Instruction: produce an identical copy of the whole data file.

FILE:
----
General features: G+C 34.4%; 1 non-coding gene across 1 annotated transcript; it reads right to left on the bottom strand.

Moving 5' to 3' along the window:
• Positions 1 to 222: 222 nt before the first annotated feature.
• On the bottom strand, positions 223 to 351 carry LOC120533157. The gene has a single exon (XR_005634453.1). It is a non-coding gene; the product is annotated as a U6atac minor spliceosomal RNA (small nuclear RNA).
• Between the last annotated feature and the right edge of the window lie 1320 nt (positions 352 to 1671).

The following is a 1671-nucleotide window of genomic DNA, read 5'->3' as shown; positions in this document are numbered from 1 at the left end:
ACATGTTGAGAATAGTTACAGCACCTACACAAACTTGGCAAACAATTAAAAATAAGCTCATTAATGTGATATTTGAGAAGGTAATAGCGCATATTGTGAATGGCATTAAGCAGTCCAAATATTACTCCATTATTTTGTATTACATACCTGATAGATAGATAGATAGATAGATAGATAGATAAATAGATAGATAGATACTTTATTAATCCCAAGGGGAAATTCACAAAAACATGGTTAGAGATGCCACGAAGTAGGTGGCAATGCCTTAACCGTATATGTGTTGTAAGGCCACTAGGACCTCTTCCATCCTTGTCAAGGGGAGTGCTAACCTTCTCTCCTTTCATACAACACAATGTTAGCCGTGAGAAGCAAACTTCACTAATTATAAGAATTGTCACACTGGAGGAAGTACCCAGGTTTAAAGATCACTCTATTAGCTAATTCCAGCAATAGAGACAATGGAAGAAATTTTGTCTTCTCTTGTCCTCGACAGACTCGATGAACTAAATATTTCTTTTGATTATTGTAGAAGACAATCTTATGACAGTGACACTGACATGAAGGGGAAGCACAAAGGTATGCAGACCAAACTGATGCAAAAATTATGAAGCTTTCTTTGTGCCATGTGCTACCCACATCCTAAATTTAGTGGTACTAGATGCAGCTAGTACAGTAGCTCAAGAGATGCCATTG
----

General features: G+C 34.4%; 1 non-coding gene across 1 annotated transcript; it reads right to left on the bottom strand.

Moving 5' to 3' along the window:
• Positions 1 to 222: 222 nt before the first annotated feature.
• On the bottom strand, positions 223 to 351 carry LOC120533157. The gene has a single exon (XR_005634453.1). It is a non-coding gene; the product is annotated as a U6atac minor spliceosomal RNA (small nuclear RNA).
• Between the last annotated feature and the right edge of the window lie 1320 nt (positions 352 to 1671).

The following is a 1671-nucleotide window of genomic DNA, read 5'->3' as shown; positions in this document are numbered from 1 at the left end:
ACATGTTGAGAATAGTTACAGCACCTACACAAACTTGGCAAACAATTAAAAATAAGCTCATTAATGTGATATTTGAGAAGGTAATAGCGCATATTGTGAATGGCATTAAGCAGTCCAAATATTACTCCATTATTTTGTATTACATACCTGATAGATAGATAGATAGATAGATAGATAGATAAATAGATAGATAGATACTTTATTAATCCCAAGGGGAAATTCACAAAAACATGGTTAGAGATGCCACGAAGTAGGTGGCAATGCCTTAACCGTATATGTGTTGTAAGGCCACTAGGACCTCTTCCATCCTTGTCAAGGGGAGTGCTAACCTTCTCTCCTTTCATACAACACAATGTTAGCCGTGAGAAGCAAACTTCACTAATTATAAGAATTGTCACACTGGAGGAAGTACCCAGGTTTAAAGATCACTCTATTAGCTAATTCCAGCAATAGAGACAATGGAAGAAATTTTGTCTTCTCTTGTCCTCGACAGACTCGATGAACTAAATATTTCTTTTGATTATTGTAGAAGACAATCTTATGACAGTGACACTGACATGAAGGGGAAGCACAAAGGTATGCAGACCAAACTGATGCAAAAATTATGAAGCTTTCTTTGTGCCATGTGCTACCCACATCCTAAATTTAGTGGTACTAGATGCAGCTAGTACAGTAGCTCAAGAGATGCCATTG